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From Dave Fisher <dave2w...@comcast.net>
Subject Re: Criteria for becoming committer in Corinthia.
Date Thu, 30 Jul 2015 13:57:44 GMT
I may be wrong, but I think this conversation is not about working towards consensus as it
is about having an open way for all to see how merit is earned in the Corinthia project.

It helps others see it happen if it can be found in open archives.

Let's set some minimums: I propose:

PPMC will handle discussions on potential committers including consensus building on the private
list for a minimum of 7 days. We are volunteers and some may not be able to respond thoughtfully
until the weekend.

Unlike technical decisions committer decisions are not easily undone. Proceeding carefully
until consensus is reached is critical.

Sent from my iPhone

> On Jul 30, 2015, at 12:28 AM, jan i <jani@apache.org> wrote:
> 
>> On Tuesday, July 28, 2015, Louis Suárez-Potts <luispo@gmail.com> wrote:
>> 
>> 
>>> On 28 Jul 15, at 10:24, jan i <jani@apache.org <javascript:;>> wrote:
>>> 
>>> Hi.
>>> 
>>> As was obvious from other discussions (in private), we need to agree on
>>> what are the "rules"
>>> for being accepted as a committer. It is also obvious that there are room
>>> for diversity in how
>>> we apply the rules.
>> 
>> Note: first, I like your framework and like, too, the flexibility
>> implicit. I also dislike rules that bind actions into rituals even when the
>> originating context has faded. I don’t think your suggestions do.
>> 
>> However….
>> mild rant/
>> 
>> Do we need rules? I’d think that in a small project, "rules" are better
>> understood as "conventions," or even "agreements." The difference is simply
>> that a step toward the codification of practice in the form of scripted
>> rules often—but not inevitably—doesn’t really add to the working of the
>> project. Unless I’m missing something here? I can see that when Corinthia
>> has more people and—one can only hope—diverging opinions and the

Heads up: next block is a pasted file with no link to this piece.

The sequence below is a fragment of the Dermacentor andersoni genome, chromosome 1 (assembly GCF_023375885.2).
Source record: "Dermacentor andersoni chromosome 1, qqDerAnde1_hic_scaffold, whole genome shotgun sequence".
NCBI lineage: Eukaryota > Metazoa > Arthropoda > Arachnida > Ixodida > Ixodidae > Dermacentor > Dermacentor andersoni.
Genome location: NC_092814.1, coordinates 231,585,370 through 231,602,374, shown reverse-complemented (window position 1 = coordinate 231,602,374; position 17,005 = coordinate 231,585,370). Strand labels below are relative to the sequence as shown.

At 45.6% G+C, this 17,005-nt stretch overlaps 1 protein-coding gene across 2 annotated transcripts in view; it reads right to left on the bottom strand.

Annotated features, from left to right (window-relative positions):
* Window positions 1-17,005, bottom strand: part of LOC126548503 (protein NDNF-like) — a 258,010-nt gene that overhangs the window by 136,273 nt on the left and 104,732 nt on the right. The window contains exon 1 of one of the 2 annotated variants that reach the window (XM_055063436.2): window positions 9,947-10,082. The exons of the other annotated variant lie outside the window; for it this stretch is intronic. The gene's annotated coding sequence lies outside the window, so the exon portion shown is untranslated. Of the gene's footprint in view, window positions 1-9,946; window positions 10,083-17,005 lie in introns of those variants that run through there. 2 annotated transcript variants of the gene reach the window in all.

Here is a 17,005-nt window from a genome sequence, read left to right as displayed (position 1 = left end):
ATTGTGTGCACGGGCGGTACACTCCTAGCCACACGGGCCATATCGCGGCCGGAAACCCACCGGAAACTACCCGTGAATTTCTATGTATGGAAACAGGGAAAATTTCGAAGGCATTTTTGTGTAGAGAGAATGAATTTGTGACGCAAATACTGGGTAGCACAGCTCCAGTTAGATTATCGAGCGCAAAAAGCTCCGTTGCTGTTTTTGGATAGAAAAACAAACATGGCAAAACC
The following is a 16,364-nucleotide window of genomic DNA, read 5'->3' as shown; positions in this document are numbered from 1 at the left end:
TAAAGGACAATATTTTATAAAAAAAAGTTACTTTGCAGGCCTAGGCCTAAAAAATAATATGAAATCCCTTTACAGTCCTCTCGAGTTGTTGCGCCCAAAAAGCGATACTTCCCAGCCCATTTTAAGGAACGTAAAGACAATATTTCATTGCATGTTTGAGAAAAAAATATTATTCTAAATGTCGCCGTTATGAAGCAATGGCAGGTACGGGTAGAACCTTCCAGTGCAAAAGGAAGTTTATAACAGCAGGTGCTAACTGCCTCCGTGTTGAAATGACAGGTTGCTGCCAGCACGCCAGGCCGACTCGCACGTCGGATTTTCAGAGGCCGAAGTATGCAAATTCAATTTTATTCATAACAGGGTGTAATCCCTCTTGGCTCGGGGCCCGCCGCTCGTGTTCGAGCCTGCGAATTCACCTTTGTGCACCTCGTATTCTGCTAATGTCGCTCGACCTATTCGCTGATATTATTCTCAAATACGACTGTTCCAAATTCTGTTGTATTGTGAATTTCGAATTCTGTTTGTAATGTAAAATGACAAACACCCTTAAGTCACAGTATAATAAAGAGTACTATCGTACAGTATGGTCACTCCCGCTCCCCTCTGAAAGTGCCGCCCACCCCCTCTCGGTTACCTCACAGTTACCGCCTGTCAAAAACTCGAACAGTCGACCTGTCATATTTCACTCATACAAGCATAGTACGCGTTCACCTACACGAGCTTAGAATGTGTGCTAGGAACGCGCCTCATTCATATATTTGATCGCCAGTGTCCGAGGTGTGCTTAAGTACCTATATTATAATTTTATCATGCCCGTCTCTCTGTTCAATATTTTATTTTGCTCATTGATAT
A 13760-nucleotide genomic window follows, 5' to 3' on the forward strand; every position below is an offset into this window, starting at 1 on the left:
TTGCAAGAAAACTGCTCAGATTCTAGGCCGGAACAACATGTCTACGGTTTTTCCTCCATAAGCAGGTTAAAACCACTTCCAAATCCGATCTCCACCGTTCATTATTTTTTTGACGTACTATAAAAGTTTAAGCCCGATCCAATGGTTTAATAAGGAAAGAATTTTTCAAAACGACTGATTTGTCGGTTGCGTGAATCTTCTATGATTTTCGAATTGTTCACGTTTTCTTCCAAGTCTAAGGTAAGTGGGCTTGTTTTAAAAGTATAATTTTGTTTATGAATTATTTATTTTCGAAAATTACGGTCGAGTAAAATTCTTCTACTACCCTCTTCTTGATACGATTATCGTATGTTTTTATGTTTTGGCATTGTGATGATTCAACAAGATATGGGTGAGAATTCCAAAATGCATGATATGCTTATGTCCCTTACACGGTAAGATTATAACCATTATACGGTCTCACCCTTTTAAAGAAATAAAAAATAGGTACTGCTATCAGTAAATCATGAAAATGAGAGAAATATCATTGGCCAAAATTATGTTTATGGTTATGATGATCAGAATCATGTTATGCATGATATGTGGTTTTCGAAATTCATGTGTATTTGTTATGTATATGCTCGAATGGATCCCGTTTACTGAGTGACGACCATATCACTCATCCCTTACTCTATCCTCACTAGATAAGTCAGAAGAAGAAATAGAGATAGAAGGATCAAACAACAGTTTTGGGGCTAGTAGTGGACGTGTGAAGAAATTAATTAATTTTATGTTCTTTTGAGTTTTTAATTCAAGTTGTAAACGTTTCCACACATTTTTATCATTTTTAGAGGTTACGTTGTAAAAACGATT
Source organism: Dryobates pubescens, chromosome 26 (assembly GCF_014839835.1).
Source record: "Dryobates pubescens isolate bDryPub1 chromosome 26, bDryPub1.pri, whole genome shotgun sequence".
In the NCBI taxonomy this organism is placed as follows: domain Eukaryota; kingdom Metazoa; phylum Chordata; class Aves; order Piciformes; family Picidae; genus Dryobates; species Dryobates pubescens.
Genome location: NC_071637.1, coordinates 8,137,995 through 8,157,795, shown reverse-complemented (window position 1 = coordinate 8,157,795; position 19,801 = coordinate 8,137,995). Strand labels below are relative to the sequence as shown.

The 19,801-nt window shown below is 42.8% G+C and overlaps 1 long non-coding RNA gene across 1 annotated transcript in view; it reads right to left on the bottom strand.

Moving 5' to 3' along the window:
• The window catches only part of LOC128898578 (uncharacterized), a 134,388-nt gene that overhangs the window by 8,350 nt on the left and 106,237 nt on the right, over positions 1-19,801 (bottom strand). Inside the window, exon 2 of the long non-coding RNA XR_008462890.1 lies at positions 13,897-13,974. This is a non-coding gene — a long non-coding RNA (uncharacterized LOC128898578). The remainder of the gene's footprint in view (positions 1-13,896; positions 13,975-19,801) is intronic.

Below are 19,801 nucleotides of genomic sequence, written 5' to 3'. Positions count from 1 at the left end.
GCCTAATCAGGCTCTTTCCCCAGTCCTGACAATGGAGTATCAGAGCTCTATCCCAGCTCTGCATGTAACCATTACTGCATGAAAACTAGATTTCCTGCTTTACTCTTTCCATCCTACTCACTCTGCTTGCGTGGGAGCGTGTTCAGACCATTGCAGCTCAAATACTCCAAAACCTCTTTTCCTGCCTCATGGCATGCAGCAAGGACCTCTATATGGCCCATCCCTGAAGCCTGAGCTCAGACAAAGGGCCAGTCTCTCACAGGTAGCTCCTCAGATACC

>> wherewithal to back them up—then bureaucratic and transparent systems will
>> be useful, as these are designed to minimise arbitrariness. But right now?
>> Of course, as Dennis enthusiastically +1’d, no doubt I’m missing something
>> here, and it really is the case that Corinthia needs rules now, as opposed
>> to, well, common sense modulo open source collaboration subjunctive Apache.
>> 
>> /end mild rant
>> 
>> All that said, I find nothing objectionable in the clear description you
>> offer—thanks.
> 
> it is a good suggestion, let us talk about "conventions".
> 
> Maybe we should also add a convention about what happens if a single PPMC
> do not want
> to work towards consensus (of course after ample time to discuss).
> 
> rgds
> jan i
> 
>> 
>> Louis
>> 
>> 
>>> 
>>> For me life is very simple, we are a small project, and should use any
>>> chance to grow. This
>>> means, I believe we should look at:
>>> 
>>> 1) Candidate has been active on dev@ and shown interest for the project
>>> 2) Candidate has submitted patches (not necessarily through dev@)
>>> 3) Candidate has otherwise done work to help corinthia.
>>> 
>>> The proposer must make clear which of the 3 the candidate fulfills (1 is
>>> enough), in
>>> case of 3) the proposer must make it clear to the others what work was
>> done
>>> and
>>> what the benefit will be for the project.
>>> 
>>> If there is general consensus after a discussion, that the candidate is
>>> beneficial for the project,
>>> we run a vote (needed formally, at least until we become TLP). The vote
>>> should be a formality,
>>> but in case someone votes -1, the following should happen
>>> 
>>> 1) The reasons for the -1 must be discussed, and may cause others to
>> change
>>> their
>>>   opinion.
>>> 
>>> We need to think about, how to handle a -1 from a person that either
>> give a
>>> non serious reason,
>>> or did not participate in the discussion.
>>> 
>>> Please accept this for what it is, a suggestion from me, I hope for and
>>> expect changes.
>>> 
>>> rgds
>>> jan i.
> 
> -- 
> Sent from My iPad, sorry for any misspellings.

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